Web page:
The Sanders and Clinton campaigns both make use of the database provided by the Democratic National Committee (DNC). But they do not share information with each other. There is a firewall separating the information collected by the two campaigns, and both campaigns have agreed to abide by that separation.
Unfortunately, one campaign has now violated that trust.
That firewall was down for a short time recently, and realizing they could now have access to the Clinton campaign data, four Sanders staffers jumped on the unethical opportunity and ran at least 25 searches of the Clinton data. They built lists and saved them to their own accounts. This was not just some volunteers. The effort was led by Sanders campaign political data director Josh Uretsky.
The DNC data base provider realized what was happening after about 25 minutes, and deleted the information collected in accounts they knew about. The DNC has now suspended the Sanders campaign's access to the database until an audit can be done to insure they possess no data they should not have. The Sanders campaign has fired Uretsky, but isn't cooperating with the audit.
Instead, they have gone to court to have their access returned, and say the denial of access is just the DNC trying to give Clinton an advantage in the primary election. That is ridiculous. The DNC has been very careful to stay out of the campaign, and if it had been the Clinton campaign stealing data, they would have denied them access for an audit.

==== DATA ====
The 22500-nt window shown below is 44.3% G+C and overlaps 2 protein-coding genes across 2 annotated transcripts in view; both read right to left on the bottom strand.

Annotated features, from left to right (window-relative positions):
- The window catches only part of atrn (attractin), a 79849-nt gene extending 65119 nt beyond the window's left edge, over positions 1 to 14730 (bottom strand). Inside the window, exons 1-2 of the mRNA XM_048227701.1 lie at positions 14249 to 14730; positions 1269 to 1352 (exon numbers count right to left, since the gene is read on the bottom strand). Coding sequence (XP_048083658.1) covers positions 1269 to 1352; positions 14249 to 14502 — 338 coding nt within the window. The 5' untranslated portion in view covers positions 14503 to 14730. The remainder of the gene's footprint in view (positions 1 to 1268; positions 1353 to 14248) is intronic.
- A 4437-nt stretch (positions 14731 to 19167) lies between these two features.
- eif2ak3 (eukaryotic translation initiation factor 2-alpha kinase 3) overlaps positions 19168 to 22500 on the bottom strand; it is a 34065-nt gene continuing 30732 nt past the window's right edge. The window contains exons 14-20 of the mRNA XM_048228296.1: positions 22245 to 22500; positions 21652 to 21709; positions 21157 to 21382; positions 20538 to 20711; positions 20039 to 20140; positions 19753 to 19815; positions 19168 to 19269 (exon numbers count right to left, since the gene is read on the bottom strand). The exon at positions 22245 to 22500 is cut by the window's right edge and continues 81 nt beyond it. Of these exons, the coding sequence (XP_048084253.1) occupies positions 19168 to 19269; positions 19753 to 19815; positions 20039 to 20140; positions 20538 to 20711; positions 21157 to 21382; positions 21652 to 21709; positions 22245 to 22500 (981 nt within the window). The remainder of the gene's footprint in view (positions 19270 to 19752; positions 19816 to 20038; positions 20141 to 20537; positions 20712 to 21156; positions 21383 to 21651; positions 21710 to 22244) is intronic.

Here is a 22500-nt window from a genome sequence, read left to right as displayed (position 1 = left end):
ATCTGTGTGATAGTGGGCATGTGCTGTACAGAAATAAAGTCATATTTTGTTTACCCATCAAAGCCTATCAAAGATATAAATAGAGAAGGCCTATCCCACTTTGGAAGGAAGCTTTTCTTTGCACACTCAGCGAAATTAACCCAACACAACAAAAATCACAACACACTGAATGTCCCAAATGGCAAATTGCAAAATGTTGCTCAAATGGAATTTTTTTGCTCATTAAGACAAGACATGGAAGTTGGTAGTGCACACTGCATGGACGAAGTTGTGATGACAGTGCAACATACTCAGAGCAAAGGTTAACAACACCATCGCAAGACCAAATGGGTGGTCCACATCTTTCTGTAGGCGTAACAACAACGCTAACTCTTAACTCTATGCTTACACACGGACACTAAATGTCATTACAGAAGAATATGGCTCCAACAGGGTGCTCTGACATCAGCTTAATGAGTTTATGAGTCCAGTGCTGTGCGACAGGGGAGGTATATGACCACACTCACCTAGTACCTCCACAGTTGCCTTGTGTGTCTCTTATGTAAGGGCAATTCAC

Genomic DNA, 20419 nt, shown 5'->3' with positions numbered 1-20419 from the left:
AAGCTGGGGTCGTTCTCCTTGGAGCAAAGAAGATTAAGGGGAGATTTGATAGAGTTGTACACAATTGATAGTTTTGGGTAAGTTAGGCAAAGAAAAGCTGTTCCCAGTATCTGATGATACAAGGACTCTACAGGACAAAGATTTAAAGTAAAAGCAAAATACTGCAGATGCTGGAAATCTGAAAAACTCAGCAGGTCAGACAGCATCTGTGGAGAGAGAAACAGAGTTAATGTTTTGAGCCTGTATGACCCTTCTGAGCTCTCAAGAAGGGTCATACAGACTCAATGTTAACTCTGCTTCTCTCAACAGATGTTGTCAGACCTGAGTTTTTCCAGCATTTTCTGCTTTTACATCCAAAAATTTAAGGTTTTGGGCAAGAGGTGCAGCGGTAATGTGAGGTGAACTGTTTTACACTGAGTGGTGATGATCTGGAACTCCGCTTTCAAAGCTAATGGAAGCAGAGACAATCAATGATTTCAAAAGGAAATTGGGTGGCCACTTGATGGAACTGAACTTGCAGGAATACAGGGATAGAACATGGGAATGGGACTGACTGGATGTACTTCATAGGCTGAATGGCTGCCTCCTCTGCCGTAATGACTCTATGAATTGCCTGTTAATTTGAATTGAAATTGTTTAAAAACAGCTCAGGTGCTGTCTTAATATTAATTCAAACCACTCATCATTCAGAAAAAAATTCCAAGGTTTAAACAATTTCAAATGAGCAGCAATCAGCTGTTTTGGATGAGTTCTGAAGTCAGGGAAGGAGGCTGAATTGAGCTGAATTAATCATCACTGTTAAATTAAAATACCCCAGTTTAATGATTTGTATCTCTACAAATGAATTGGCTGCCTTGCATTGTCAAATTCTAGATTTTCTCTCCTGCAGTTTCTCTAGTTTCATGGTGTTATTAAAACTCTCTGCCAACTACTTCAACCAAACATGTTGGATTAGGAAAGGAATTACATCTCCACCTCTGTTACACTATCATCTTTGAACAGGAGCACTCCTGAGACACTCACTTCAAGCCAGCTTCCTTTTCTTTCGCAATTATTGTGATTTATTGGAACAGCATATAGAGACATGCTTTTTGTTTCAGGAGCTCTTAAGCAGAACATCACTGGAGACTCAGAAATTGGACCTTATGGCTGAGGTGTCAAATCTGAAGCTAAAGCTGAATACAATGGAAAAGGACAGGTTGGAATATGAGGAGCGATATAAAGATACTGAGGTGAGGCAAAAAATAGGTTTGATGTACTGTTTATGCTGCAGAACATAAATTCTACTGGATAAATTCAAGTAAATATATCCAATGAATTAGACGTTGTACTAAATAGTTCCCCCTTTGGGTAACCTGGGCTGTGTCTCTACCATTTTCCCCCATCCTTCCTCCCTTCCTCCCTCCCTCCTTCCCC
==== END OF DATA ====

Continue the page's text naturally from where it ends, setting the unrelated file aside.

This was nothing short of theft, and it was done by only one campaign -- the Sanders campaign. It cannot be fixed by blustery rhetoric or accusations. They need to apologize and give the DNC what it needs to clear up the situation and restore access.
Sanders has bragged since getting into the presidential race that he plans to run the most ethical campaign of any candidate of any party. Sadly, it looks like some of his employees don't have that same high ethical standard. They seem to think that anything goes as long as they think it will help their candidate. I can understand their frustration over Sanders being unable to turn the race into a real contest, but frustration doesn't justify theft or dirty tricks -- and their unethical actions tend to smear the entire campaign effort.
This mess will undoubtably come up in tonight's Democratic debate. I hope Sanders doesn't try to play it off as the DNC unfairly trying to help Clinton. If he does, I'll lose a lot of the immense respect I have for him.
(The caricatures above of Sanders and Clinton are from DonkeyHotey.)